Rise in homeless students
Schools, families struggle with issue
By Erik Buchinger
Clintonville School District Business Manager Lynette Edwards said there has been a rise in the number of homeless students in the district over the last five years.
“I don’t know if you are aware that we do have a population of homeless students in our district,” Edwards said at a recent school board meeting.
Edwards said there were 18 homeless students in 2011-’12 and 17 the following year. In 2013-’14, there were 29 homeless students and 28 the next year. Last year, there were 29, homeless students, and there have been 23 students identified as homeless this school year.
According to Edwards, there are different categories that are considered homelessness.
“When you picture homeless, you think sleeping on the streets, but there are actually a couple different categories,” Edwards said. “We have families that are living in motels or shelters, so those are considered homeless. We also have families that are doubling up, so they’re living with another family because their either lost their home or can’t afford to live on their own.”
Students moving away from home can also be considered homeless.
“One other interesting population of homeless is unaccompanied youth, so this could be a high school student who decided they don’t want to live at home anymore, so they’re going to go live with another family or with a boyfriend,” Edwards said. “Those are now considered homeless students.”
Edwards said she is aware of the amount of homeless students because it makes an impact on the district’s budget.
“The reason I wanted to be part of this conversation because there is an impact at the budget level with homeless families and homeless students,” Edwards said. “That’s the part that I see because we get requests for reimbursing for things for homeless families. In the couple years that I’ve been in the district office, it seems like that has just continued to grow in numbers, so I wanted to know if that is true or if that was just me thinking that.”
The McKinney-Vento Act, passed in 1987, requires the district to assist with homeless students.
“With that, there is free lunch, so we do free breakfast and lunch for those students,” Edwards said. “We also, which is challenging at times, have to make sure there is no burden in transporting kids to school. The way it works is if we have a family who lives in Clintonville and they lose their home and they’re going to live in a motel in New London, a lot of you would think they’ll just get picked up by the bus and go to the New London school. But that’s not what the McKinney-Vento Act requires.”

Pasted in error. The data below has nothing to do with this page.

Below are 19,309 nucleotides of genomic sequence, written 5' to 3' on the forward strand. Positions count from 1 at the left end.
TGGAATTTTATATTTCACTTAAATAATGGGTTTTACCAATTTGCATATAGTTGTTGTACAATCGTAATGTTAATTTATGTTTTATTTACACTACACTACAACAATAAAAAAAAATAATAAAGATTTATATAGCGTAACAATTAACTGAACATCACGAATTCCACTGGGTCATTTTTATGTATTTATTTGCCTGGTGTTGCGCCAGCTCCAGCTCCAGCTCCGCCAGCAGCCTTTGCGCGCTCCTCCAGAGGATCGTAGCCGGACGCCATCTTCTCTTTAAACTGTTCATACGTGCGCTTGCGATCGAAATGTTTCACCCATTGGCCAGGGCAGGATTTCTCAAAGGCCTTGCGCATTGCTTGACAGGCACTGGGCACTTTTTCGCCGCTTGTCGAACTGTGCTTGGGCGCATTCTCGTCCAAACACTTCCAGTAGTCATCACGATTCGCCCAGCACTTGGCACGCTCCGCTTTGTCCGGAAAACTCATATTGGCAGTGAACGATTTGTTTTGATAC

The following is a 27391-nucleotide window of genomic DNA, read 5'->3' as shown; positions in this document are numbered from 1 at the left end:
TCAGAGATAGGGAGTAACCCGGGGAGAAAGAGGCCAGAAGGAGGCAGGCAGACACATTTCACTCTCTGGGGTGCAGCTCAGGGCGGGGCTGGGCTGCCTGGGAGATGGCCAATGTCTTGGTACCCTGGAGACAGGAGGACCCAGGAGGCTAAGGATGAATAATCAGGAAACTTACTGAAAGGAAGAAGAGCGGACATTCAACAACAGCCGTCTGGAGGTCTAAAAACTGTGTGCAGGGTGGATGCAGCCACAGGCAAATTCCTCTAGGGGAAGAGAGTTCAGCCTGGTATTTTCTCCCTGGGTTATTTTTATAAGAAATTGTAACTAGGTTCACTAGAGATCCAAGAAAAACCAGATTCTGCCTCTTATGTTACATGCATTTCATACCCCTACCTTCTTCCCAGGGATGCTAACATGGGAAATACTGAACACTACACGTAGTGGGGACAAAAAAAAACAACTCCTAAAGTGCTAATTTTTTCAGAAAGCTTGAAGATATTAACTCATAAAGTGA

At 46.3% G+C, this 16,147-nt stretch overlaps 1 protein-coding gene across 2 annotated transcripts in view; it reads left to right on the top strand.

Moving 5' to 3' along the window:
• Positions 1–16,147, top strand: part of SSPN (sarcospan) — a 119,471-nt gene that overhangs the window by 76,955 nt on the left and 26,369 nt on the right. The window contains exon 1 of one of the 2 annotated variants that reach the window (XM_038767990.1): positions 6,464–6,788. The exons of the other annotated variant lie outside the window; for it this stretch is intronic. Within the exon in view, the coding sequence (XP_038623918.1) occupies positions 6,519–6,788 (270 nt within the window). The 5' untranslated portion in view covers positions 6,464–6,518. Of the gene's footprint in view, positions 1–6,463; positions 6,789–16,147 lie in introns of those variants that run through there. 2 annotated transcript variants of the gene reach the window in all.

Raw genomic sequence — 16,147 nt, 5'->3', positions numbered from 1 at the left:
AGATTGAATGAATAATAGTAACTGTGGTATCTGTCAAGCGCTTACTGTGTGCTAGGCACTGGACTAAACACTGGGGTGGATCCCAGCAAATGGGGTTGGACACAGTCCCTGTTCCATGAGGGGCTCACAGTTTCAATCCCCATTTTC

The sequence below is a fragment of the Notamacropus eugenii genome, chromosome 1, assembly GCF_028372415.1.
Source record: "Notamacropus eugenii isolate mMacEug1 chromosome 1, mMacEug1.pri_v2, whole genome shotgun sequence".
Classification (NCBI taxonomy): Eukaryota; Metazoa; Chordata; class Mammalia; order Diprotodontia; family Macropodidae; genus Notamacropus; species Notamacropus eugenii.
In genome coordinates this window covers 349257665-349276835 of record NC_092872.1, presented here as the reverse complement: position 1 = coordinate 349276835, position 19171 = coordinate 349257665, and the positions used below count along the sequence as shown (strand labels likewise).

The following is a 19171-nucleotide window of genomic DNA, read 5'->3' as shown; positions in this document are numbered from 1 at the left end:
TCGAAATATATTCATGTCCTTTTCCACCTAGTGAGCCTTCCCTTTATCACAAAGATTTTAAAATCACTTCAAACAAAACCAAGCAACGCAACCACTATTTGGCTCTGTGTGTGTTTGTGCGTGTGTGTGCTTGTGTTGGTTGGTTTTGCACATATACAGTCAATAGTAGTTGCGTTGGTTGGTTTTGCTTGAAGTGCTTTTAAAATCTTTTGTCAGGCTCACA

Edwards said the reason for the law is to keep the students from additional stress.
“It’s already traumatic that they’ve lost their home and they’re living in a hotel, but to then have to change schools just makes it even more traumatic for them,” Edwards said. “The McKinney-Vento Act allows for students to continue attending school where they were prior to losing their home.”
The act also requires the Clintonville School District to remove the burden of transportation to and from school.
“As you could imagine, that’s kind of a big burden not only on our staff time but our financial resources as well,” Edwards said. “We don’t get any additional funding to provide this. This is just required. Title I budget is required to do a set-aside for homeless. It doesn’t really specify how much, but the remaining of that comes out of our general funds. As we see the families increase being identified as homeless, that’s another thing that our budget is having to help out with.”
The district also provides families with gas cards.
“Gas cards are another way we reimburse and try to help take away the burden of transportation,” Edwards said. “If the family moves to Manawa and is doubling up with grandparents because they’re evicted or whatever, that’s a long drive. We can make an arrangement with the family if you would drive your child here to school, we will reimburse you in fuel, so we do that through gas cards to Kwik Trip only. Unfortunately, we know that money may not be used for its intended purpose, so we try to make sure that it is.”
Homeless students are also provided with school materials if the family does not have money to purchase these items.
With students coming from different areas, school districts are allowed to split the cost with other districts.
“For that example I gave with New London, we’re asked to contact New London and let them know we have a family that’s living in their district,” Edwards said. “We’re going to be doing this, that and the next thing for them, and we will be invoicing you for a shared cost for that, so we are allowed to do that as well.”
Edwards said this was something she wanted to bring up because homelessness has become an issue not only in Clintonville but around the area as well.
“I don’t think that’s something a lot of people realize with the number of kids we have that are identified as homeless and the requirements of school districts,” Edwards said. “Of course it’s not just our district. This is unfortunately an epidemic all around.”